6. Yea, good call Ben.

    That’s a good that I read a while back but always forget about. You are good about referring us to it, as there are a lot of innovative thoughts to that book.

  7. I think I agree with “mom”. Not sure that we have to be so intentional with the small group question, but rather intentional with building relationships with the people around us at our place of worship. If we are effective at that, it seems the small group issue would come naturally. It also kills two birds with one stone because I think we could all stand to be more intentional with those around us at church in terms of just investing in a relationship with them…it makes the entire church a much more inviting place for new people to come to in the first place.

  8. The design of the traditional corporate worship gathering (large number of people, all facing front, focused on a presentation of some sort) isn’t conducive to any good scenario for connecting with guests meaningfully enough to determine their small group status and/or nudge them toward one. It seems to be a case of not the right tool for the job. Having it on Thursday night or Sunday morning doesn’t change those inherent issues.

    Sunday morning is still considered “church time” by the culture. Therefore whatever your church has taking place regularly on Sunday morning is what people will come to expect as the main “church experience”. If you want that main experience to be small groups, then Sunday morning needs to be all about small groups.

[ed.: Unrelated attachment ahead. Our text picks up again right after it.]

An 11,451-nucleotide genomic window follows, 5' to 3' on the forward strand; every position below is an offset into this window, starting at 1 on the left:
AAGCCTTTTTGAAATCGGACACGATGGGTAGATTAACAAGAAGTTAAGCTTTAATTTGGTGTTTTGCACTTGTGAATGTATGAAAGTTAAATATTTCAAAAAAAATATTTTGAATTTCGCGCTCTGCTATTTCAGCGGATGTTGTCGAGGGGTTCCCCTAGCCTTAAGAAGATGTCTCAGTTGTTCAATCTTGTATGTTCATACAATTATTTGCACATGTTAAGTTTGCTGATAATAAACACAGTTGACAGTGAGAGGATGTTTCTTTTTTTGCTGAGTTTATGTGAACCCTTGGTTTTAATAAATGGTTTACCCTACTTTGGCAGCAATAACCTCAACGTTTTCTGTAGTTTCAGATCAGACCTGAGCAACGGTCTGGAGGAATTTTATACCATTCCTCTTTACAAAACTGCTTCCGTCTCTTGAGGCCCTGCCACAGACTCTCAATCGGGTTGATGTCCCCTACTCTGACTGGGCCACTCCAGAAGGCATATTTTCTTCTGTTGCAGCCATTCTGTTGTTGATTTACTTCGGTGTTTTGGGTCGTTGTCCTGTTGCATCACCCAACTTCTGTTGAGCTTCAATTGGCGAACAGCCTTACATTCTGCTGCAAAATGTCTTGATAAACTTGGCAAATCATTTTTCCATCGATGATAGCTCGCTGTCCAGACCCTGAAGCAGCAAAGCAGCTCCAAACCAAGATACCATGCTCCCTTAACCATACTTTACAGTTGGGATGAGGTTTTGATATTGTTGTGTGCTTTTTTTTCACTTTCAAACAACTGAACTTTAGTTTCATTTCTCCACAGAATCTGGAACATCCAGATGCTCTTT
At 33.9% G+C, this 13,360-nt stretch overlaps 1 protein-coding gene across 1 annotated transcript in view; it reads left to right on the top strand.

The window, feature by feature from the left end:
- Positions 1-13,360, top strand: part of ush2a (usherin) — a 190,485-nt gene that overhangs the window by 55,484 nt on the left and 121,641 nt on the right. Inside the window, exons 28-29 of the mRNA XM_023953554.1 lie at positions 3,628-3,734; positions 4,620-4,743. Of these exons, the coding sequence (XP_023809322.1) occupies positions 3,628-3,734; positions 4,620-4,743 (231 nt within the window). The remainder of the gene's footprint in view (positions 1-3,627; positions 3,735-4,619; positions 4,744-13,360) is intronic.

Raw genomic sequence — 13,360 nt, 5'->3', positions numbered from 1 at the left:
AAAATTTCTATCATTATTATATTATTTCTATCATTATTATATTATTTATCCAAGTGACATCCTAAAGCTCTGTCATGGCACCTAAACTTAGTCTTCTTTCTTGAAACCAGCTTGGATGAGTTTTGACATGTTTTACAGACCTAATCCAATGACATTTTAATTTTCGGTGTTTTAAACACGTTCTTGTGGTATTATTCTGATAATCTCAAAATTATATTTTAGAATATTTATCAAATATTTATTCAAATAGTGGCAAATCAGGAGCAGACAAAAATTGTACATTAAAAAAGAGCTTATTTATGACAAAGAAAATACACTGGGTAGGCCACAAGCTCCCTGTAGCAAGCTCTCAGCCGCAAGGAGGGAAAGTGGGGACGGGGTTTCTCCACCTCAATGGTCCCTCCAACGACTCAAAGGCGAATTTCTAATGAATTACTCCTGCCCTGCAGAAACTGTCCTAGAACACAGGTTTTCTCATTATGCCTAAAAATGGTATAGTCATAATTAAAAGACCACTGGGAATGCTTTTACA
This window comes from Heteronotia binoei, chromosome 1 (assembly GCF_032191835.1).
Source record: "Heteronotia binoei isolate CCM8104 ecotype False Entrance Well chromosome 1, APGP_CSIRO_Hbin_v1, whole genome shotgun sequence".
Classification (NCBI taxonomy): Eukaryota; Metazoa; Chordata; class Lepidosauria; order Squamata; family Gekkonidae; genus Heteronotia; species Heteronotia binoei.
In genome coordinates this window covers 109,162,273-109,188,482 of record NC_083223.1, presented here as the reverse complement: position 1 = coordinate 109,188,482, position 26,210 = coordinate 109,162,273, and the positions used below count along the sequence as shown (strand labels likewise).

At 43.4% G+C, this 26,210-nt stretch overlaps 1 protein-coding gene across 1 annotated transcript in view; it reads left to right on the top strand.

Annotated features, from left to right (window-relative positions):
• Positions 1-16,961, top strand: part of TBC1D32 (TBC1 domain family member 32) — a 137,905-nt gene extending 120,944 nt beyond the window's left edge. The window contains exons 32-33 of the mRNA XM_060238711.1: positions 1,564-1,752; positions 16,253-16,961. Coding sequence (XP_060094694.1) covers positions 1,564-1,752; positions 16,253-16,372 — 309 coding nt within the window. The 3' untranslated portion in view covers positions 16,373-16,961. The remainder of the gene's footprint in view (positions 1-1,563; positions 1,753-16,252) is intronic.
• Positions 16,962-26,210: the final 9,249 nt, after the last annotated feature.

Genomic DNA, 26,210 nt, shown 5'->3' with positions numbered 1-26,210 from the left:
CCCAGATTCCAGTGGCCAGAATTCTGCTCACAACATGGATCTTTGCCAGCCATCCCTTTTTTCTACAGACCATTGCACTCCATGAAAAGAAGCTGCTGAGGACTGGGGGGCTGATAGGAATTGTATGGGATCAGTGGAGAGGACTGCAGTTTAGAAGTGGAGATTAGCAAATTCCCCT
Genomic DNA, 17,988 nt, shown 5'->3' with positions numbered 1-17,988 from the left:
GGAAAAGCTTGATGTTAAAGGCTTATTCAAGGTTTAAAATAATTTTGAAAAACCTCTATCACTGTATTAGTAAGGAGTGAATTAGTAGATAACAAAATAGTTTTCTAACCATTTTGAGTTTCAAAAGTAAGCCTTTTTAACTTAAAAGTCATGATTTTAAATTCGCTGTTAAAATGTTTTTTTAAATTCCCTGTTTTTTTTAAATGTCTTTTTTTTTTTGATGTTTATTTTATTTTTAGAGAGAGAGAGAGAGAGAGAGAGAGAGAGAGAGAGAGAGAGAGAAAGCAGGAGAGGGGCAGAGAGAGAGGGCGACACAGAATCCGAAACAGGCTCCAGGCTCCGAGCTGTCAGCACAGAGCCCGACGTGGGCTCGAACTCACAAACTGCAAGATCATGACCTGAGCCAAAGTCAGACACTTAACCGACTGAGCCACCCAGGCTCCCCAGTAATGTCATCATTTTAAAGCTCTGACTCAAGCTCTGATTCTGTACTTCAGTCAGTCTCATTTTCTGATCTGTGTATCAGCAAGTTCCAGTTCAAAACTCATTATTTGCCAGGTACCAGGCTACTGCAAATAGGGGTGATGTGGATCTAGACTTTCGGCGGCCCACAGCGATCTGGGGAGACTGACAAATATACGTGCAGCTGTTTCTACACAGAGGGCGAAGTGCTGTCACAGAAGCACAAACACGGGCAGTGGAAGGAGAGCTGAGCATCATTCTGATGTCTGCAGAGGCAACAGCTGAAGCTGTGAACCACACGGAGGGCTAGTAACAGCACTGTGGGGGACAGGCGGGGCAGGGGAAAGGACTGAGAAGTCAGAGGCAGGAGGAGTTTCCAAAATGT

I think the best way to interest guests in small groups is to offer numerous opportunities for one-time or limited duration quasi small group activities (sports, volunteer days, TableTalk, etc.). These seems to create the environments where connections can be made that allow the “what small group are you in?” question to be more natural and less like trolling for fish.

  9. If one of the aims of small groups is inclusion in a community, then perhaps the first communication that we have with a “visitor” should not be one of exclusion. In essence, “Why aren’t you one of us?” Whether they are a visitor or a regular attender who, for whatever reason, is unwilling or unable to be a part of a small group at this point in time, how many times would they want to hear questions like this? Although well-intentioned (and effective at getting the information), not a very inviting experience. Building a relationship first is the key.

  10. Ben,

    Really good thoughts here. You aren’t trying to solve the problem within the existing paradigm, but creating a whole new paradigm, the moves from formal monologue, to non formal teaching and learning.

    Love how you think.


    What the crap! Out of no where.

    I hope you are well. And excellent point about how the underlined message with such a question is one of exclusion vs. inclusion. Well said.

  11. Good thoughts. Exclusion vs. inclusion is important but I think just as important is the question…where is the individual in their faith journey? Do we “plug” them into a small group program when maybe meeting one-on-one would be more beneficial right now? My experience has been that sometimes the less structured more organic/relational interactions cause the most growth.